“I didn't really know how social media worked at the time, so when the video blew up, I was like, ‘Whoa, this is crazy, this is intense,’” Blaise says.
Blaise is unique because unlike many other pre-teen and teen stars, who have gotten their start through their YouTube channel or Musical.ly, she has largely grown and maintained her following through Instagram. One unfortunate side effect of Insta-fame was the flood of negative feedback, which was fast and furious as the video went viral. Blaise attributes it to appearing as Sartorius’ fictional love interest: he’s “this cute, little kid in social media [with] millions and millions of little girls who love him,” she says, and that wasn’t a recipe for winning fans. Teenage girls attacked her. Almost two years later, it still comes up: Google “Luna Blaise,” and one of the top related questions that pops up is “Who is Jacob Sartorius girlfriend?”
Instead of getting defensive, Blaise took the high road. Once people saw more of her on social media, they concluded she’s “not someone who is mean and involved in drama,” she says, and their comments took a turn. Now, Blaise, whose Instagram largely consists of Kylie Jenner-style selfies and posed snaps in front of colourful walls, reads mostly positive reinforcements below her photos.
Case in point: In response to a photo Blaise posted celebrating 500,000 followers, one girl commented, “Can you believe I used to hate you but now I love you??”
Blaise is Insta-famous, but she’s not your typical influencer. She’s not working with any brands, a key part of an influencer’s business. Right now, she doesn't make any money off of Instagram. When you consider that influencers with the same number of followers can make £1,500 to £2,500 per sponsored post, this is significant. Instead, Instagram is more of a tool for building her audience. Blaise's end goal is to become an established singer and actor, and while she isn't against brand partnerships, she wants to make sure she links up with ones that align with her image.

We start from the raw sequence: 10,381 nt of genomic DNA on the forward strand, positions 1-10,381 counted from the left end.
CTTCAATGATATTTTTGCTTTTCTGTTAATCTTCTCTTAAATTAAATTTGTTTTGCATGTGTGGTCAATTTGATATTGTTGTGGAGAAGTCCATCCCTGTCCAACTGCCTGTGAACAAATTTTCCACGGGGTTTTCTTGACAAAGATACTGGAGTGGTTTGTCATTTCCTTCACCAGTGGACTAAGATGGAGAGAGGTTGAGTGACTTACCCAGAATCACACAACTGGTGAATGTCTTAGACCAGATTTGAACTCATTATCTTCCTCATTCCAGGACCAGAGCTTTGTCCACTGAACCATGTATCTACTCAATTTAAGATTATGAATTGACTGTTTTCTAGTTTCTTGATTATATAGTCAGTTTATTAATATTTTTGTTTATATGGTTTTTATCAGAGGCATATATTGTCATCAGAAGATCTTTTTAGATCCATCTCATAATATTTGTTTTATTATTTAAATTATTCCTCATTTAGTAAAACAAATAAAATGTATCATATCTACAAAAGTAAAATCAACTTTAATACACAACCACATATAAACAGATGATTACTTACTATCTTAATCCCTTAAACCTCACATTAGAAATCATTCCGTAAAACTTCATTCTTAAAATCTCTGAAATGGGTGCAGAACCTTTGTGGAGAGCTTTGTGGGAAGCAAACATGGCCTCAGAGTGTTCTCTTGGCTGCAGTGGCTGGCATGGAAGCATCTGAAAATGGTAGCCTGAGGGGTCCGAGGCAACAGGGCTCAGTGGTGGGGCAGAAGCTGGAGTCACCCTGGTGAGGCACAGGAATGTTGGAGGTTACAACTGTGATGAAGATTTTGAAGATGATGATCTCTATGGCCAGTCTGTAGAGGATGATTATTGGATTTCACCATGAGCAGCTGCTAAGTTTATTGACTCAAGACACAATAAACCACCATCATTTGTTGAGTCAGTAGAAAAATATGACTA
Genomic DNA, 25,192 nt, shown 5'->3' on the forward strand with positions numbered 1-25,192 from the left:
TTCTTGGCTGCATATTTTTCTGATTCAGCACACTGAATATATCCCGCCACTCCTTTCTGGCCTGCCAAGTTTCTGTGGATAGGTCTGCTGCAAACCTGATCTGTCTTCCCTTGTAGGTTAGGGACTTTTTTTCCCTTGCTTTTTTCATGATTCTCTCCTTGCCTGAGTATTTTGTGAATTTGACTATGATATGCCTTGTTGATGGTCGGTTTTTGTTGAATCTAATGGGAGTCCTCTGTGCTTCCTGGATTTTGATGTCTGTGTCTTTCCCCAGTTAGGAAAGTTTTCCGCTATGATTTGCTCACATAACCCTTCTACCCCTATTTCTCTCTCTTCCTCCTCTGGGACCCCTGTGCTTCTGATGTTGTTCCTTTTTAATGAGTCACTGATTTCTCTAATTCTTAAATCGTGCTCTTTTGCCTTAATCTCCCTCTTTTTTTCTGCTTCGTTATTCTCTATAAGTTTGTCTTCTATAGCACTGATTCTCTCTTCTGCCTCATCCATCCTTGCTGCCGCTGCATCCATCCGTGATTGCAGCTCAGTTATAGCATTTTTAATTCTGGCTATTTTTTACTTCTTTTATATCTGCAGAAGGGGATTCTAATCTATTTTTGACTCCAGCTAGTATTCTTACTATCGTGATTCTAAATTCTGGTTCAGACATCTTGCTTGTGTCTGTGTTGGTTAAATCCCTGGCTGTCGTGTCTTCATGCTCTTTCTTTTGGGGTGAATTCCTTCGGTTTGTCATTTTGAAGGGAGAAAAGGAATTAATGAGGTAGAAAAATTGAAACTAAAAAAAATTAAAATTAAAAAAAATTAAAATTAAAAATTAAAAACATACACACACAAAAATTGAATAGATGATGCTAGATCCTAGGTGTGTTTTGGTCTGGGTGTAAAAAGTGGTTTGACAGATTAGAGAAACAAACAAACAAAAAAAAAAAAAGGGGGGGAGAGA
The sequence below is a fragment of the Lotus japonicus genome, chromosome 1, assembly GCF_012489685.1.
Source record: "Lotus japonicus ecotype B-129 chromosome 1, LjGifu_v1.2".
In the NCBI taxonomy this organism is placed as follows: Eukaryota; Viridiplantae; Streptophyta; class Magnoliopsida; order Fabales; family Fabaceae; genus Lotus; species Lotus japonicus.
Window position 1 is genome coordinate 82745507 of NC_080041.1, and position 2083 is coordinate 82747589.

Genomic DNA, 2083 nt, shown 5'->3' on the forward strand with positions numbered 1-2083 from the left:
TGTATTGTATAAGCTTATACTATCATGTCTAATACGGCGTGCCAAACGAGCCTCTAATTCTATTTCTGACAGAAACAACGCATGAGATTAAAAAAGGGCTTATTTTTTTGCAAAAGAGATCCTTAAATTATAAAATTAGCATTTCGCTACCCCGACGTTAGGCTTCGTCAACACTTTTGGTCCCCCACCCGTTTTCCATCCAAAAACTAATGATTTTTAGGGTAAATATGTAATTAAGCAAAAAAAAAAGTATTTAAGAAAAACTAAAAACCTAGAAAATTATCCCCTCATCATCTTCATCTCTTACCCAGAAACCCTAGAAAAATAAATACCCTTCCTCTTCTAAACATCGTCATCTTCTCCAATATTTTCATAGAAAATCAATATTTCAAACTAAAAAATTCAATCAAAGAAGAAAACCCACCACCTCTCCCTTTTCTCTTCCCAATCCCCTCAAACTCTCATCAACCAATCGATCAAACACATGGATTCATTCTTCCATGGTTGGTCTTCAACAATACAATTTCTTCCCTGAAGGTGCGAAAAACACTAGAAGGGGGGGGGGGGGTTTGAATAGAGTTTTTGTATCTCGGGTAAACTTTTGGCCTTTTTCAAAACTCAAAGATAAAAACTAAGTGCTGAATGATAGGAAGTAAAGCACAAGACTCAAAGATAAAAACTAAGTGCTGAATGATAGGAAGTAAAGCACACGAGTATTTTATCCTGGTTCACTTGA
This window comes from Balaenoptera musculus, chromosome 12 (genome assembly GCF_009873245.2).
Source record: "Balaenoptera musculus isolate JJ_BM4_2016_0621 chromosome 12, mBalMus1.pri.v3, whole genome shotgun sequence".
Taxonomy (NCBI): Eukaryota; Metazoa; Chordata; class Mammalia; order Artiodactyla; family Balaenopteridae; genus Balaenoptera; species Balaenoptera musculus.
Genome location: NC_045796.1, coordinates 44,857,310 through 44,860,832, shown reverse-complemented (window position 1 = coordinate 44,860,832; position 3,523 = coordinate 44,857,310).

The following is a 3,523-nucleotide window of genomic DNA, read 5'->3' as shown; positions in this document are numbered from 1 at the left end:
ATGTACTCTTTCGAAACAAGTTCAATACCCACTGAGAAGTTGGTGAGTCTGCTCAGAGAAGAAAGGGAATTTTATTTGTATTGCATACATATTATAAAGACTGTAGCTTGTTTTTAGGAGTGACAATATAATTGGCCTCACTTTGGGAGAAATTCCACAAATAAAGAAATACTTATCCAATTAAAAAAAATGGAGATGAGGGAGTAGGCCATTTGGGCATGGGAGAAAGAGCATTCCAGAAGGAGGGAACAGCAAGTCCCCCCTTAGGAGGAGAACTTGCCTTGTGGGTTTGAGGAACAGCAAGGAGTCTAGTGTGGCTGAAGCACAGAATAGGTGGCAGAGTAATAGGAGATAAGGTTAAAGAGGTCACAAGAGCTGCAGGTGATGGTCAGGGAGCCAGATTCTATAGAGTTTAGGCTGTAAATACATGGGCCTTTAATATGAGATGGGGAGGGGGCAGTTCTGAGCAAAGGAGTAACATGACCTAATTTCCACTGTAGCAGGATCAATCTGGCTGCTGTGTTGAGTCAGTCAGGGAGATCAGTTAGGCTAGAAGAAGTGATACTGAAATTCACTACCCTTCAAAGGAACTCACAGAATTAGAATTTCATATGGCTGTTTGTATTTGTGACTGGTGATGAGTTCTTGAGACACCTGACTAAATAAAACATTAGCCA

When asked what that image is, Blaise hesitates. This is fair — how many 15-year-olds can describe who they are, let alone talk about their personal brand?
“My brand is very...very teenager,” Blaise says. “Very light and happy, but then I also have my moody side. I don't really know.”
She turns to her mom for help, and Angelyna Martinez-Boyd chimes in with a more fully-formed answer: "Luna has an edgy looking side to her brand, which is completely who she is. Weirdly enough, she's got more of a New York edge as opposed to an L.A. edge."
Blaise has no plans to leave Hollywood for New York, but it could happen. Since she’s homeschooled, she isn’t tied to a specific school district. The majority of her friends are ones she’s met through the entertainment industry and on social media. “It’s literally like our high school,” Blaise says, explaining her friend group of fellow influencers on Instagram. “One person will start following the other person. You'll DM them and maybe one of your friends will be friends with them. You'll just click and connect.”
Still, for all of her success and the community she’s developed on Instagram, there are times when she thinks about what it would be like to have normal teenage years. The same goes for considering life beyond high school. When asked if she ever wants to go to college, Blaise says she does, but probably won’t.
“If that’s a job, being on my phone having fun, then that’s probably the best job I could ever ask for.”